|Genre: Board & Card|
|Min OS X: 10.2.8 CPU: Any CPU Hard Disk: 14 MB Graphics: 800x600 @ 32-bit|
It's a curious fact that domino games are badly under-represented on computers. Like playing cards, dominoes are a gaming resource rather than a game per se; they come in many varieties, from the common double-six sets right up to rare double-eighteen packs, and dozens of different games can be played with all varieties. In earlier, less sophisticated times, dominoes used to be a staple pub game played in the drinking houses of England; at least, when the revellers weren't dwyle flunking, ringing the bull or flinging sticks at Aunt Sally's head.
Like playing cards, dominos can be used in many different ways, from simple solitaire and friendly games between two people to aggressive, strategic multi-player gambling. Yet unlike playing cards, which have spawned thousands of computer variants of the innumerable patience/solitaire games alone, dominoes rarely get a look-in on computer screens. Whilst it would be fair to say that dominoes in general don't have the scope, flexibility and sophistication of cards, domino games can be great fun and have been very popular in years gone by. As a child I used to play dominoes frequently with my grandparents, and I hoped that World Domino Championship (WDC) would give me a nostalgia trip to those long-lost days in my early life. Certainly, with an ambitious title like "World Domino Championship," I was hoping for great things.
Domino, the Champion of the World(Apologies to Roald Dahl for that heading.) I may have wished for great things, but sadly I was to be disappointed. Let's take those three words: World, Domino and Championship. The middle one is accurate; this game plays dominoes. Fine. But what about World? There's nothing remotely global in this game; not even in its coverage of games of dominos, as we'll see in a moment. And Championship? That implies a long-running competition involving many players, but the only option this game offers is to play single games against the computer, generally competing to be the first to score 100 points.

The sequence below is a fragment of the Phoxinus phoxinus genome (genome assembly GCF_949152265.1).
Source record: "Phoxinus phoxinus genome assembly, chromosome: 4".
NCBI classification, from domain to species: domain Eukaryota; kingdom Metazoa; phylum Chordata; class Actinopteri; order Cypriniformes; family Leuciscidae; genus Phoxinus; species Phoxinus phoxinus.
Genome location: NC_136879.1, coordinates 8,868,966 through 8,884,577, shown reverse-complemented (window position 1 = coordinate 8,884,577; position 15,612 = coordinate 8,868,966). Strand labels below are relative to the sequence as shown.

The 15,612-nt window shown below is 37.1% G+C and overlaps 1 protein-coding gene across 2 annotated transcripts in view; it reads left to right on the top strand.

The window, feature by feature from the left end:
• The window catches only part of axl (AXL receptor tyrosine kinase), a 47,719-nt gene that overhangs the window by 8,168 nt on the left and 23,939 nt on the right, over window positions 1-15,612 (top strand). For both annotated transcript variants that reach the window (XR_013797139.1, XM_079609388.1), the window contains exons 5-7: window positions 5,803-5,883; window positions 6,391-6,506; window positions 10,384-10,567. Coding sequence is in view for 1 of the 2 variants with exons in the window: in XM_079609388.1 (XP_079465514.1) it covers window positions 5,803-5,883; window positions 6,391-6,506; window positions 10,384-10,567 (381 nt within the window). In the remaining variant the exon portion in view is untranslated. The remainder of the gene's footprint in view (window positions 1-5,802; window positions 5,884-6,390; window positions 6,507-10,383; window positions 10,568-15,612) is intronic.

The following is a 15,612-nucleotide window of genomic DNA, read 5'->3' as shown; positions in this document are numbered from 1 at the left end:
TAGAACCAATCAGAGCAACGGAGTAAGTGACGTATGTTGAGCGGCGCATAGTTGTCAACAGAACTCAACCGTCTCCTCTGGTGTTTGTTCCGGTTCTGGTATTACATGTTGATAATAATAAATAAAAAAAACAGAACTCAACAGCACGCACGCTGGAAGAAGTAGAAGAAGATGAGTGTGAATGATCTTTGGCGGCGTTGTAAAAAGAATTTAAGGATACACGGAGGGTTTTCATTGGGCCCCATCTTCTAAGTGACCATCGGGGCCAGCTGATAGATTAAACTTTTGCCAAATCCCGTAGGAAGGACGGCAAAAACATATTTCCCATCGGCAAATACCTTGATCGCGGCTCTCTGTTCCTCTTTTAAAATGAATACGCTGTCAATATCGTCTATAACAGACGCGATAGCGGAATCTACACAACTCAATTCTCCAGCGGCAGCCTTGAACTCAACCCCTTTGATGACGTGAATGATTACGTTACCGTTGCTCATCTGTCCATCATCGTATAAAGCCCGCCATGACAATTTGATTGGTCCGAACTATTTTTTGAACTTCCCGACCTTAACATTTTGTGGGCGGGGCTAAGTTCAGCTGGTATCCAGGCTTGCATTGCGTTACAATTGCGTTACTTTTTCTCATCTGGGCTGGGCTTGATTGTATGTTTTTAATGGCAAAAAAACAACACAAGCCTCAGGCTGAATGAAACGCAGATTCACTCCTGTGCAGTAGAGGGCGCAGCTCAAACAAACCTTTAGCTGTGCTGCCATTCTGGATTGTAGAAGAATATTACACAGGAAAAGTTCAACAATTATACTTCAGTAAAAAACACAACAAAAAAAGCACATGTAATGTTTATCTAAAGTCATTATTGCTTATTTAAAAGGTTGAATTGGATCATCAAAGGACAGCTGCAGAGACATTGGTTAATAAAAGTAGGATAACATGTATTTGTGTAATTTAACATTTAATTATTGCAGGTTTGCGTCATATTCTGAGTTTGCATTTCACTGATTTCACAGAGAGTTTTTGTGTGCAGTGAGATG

Let's take a look at the games that WDC can play. They are:
• All Fives (6s): Score points by making the outer ends of dominoes add up to multiples of five; played with a regular double-six domino set. (This game is also commonly known as Muggins, though WDC doesn't tell you that.)
• All Fives (9s): Exactly the same as the previous game, but played with a double-nine set.
• All Threes: Exactly the same as All Fives, except that you make multiples of three rather than multiples of five; played with a double-six set.
• Block: Be the first to place all your dominoes.
• Spiral: Same game as Block, except that the dominoes are played in a spiral pattern, and you can only place dominoes at the "growing" end of the spiral, so the chances of having to pick up are much greater.
And that's it. Even being generous, it would be fair to say that having only five domino games is restricting the software's potential somewhat. To be less generous, I might say that there's only one domino game here, with four minor variants. When the game choice first popped up, I assumed that what I was seeing was the first page of a long, scrolling list of domino games. But no such luck: there really are only five, and they're not configurable at all; you can't alter even a handful of basic rules.
For instance, in all the games except for Spiral (which is somewhat different, and surprisingly boring), you start by playing the highest double and then playing away from that in four directions. In other words, the initial spinner domino can have up to four arms of connected dominoes attached to it. Fair enough, but some domino game variations restrict you to playing only two lines of dominoes from the initial double. Can I set that behavior as an option? No.
In all the point-scoring games, the goal is to be the first to reach 100 points. Fine. But let's say I want a longer or a shorter game than that. Can I adjust the goal to be 200 points, or 50 points? No.
Alright. I like doubles to be highlighted by being turned through 90° against the other dominoes, rather than being placed in line with all the other non-doubles. It doesn't affect how the game plays, but it looks better. Can I opt for that? No.
What about playing with more computer opponents, or some other real people? Maybe I've got some members of my family around, and we want to have a four-player game, with the computer acting as one or two of the players. Can I do that? No. The games are all for two players: you against the computer. There are no other possibilities.
Get the picture? The answer to virtually any Can I...? question is likely to be a resounding No. Can I play against others? Can I vary any aspect of the tiny handful of inbuilt games? Can I add extra games? Can I edit any rules? Can I use a fancy scripting language to define new games of my own? Can I even change the screen resolution, or play in a window? No, no, no, no, no, no and no.